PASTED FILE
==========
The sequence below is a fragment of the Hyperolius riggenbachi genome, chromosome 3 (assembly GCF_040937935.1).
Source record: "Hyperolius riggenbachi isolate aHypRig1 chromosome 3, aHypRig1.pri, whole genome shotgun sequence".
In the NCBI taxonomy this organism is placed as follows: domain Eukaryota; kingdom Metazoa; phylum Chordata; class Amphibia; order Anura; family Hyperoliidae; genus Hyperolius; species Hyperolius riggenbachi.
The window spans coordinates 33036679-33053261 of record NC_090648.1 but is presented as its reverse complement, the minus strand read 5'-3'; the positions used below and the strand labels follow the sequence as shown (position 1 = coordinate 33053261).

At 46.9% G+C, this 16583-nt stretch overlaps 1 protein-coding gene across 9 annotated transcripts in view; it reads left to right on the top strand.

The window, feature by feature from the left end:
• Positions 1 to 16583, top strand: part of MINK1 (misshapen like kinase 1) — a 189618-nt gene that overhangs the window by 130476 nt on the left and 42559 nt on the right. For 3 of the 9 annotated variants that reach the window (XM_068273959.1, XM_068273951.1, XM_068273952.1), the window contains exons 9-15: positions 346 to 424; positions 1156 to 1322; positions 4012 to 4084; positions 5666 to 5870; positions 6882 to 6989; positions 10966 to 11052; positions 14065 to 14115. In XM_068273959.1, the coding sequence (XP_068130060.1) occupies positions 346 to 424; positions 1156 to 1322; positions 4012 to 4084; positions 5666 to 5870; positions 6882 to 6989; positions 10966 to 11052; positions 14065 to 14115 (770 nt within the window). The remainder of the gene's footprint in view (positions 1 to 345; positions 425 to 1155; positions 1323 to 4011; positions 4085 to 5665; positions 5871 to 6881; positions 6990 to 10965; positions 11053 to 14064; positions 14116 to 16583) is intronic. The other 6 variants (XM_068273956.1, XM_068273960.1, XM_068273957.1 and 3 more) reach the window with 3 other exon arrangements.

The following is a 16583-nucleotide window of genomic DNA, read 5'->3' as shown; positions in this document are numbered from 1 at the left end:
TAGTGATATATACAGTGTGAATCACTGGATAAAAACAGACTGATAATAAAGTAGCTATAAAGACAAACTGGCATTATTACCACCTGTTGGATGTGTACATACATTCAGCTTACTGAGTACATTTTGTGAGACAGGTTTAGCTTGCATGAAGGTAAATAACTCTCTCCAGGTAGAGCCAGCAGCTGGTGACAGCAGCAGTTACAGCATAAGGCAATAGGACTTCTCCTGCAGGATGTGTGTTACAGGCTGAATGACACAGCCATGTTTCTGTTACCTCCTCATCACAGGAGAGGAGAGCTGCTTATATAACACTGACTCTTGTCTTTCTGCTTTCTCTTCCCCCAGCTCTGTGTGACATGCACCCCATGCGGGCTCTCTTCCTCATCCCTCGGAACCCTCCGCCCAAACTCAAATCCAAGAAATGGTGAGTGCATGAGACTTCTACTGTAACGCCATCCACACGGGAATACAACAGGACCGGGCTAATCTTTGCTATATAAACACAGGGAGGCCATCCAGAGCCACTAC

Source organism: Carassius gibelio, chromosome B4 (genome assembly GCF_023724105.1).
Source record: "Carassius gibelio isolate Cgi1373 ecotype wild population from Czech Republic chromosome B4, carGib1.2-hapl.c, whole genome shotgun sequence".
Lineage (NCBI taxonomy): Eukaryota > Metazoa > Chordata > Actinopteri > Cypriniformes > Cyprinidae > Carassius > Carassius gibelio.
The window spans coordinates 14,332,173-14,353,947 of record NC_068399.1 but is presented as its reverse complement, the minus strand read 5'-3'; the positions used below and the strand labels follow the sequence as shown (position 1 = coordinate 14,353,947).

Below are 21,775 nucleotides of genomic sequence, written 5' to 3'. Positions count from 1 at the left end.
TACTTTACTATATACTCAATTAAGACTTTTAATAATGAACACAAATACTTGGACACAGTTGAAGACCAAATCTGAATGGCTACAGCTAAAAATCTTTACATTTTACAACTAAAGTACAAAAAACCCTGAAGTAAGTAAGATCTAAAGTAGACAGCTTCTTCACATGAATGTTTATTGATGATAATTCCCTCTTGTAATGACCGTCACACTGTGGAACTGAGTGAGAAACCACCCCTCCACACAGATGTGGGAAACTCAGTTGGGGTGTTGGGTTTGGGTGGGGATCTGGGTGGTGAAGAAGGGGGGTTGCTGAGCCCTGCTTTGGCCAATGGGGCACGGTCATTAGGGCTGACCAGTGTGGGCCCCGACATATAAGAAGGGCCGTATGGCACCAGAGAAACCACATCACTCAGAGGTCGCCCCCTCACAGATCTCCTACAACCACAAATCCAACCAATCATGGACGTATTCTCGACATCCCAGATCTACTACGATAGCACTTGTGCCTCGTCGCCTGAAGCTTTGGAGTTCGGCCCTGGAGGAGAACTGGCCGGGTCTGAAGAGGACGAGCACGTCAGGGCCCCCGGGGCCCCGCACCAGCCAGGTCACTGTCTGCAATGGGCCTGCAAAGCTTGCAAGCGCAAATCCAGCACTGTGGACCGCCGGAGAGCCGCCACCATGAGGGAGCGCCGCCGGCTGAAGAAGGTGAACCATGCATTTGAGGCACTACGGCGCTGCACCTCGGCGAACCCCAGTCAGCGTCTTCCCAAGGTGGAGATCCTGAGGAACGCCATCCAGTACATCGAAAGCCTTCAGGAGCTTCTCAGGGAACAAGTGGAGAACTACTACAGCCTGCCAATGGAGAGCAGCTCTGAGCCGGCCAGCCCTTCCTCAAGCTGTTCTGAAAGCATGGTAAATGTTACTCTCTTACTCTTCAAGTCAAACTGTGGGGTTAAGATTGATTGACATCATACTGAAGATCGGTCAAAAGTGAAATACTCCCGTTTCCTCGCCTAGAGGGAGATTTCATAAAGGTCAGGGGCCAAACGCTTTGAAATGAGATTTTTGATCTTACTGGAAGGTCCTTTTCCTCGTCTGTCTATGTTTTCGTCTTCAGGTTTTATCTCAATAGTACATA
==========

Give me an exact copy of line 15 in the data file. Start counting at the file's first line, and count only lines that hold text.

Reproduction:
TACTTTACTATATACTCAATTAAGACTTTTAATAATGAACACAAATACTTGGACACAGTTGAAGACCAAATCTGAATGGCTACAGCTAAAAATCTTTACATTTTACAACTAAAGTACAAAAAACCCTGAAGTAAGTAAGATCTAAAGTAGACAGCTTCTTCACATGAATGTTTATTGATGATAATTCCCTCTTGTAATGACCGTCACACTGTGGAACTGAGTGAGAAACCACCCCTCCACACAGATGTGGGAAACTCAGTTGGGGTGTTGGGTTTGGGTGGGGATCTGGGTGGTGAAGAAGGGGGGTTGCTGAGCCCTGCTTTGGCCAATGGGGCACGGTCATTAGGGCTGACCAGTGTGGGCCCCGACATATAAGAAGGGCCGTATGGCACCAGAGAAACCACATCACTCAGAGGTCGCCCCCTCACAGATCTCCTACAACCACAAATCCAACCAATCATGGACGTATTCTCGACATCCCAGATCTACTACGATAGCACTTGTGCCTCGTCGCCTGAAGCTTTGGAGTTCGGCCCTGGAGGAGAACTGGCCGGGTCTGAAGAGGACGAGCACGTCAGGGCCCCCGGGGCCCCGCACCAGCCAGGTCACTGTCTGCAATGGGCCTGCAAAGCTTGCAAGCGCAAATCCAGCACTGTGGACCGCCGGAGAGCCGCCACCATGAGGGAGCGCCGCCGGCTGAAGAAGGTGAACCATGCATTTGAGGCACTACGGCGCTGCACCTCGGCGAACCCCAGTCAGCGTCTTCCCAAGGTGGAGATCCTGAGGAACGCCATCCAGTACATCGAAAGCCTTCAGGAGCTTCTCAGGGAACAAGTGGAGAACTACTACAGCCTGCCAATGGAGAGCAGCTCTGAGCCGGCCAGCCCTTCCTCAAGCTGTTCTGAAAGCATGGTAAATGTTACTCTCTTACTCTTCAAGTCAAACTGTGGGGTTAAGATTGATTGACATCATACTGAAGATCGGTCAAAAGTGAAATACTCCCGTTTCCTCGCCTAGAGGGAGATTTCATAAAGGTCAGGGGCCAAACGCTTTGAAATGAGATTTTTGATCTTACTGGAAGGTCCTTTTCCTCGTCTGTCTATGTTTTCGTCTTCAGGTTTTATCTCAATAGTACATA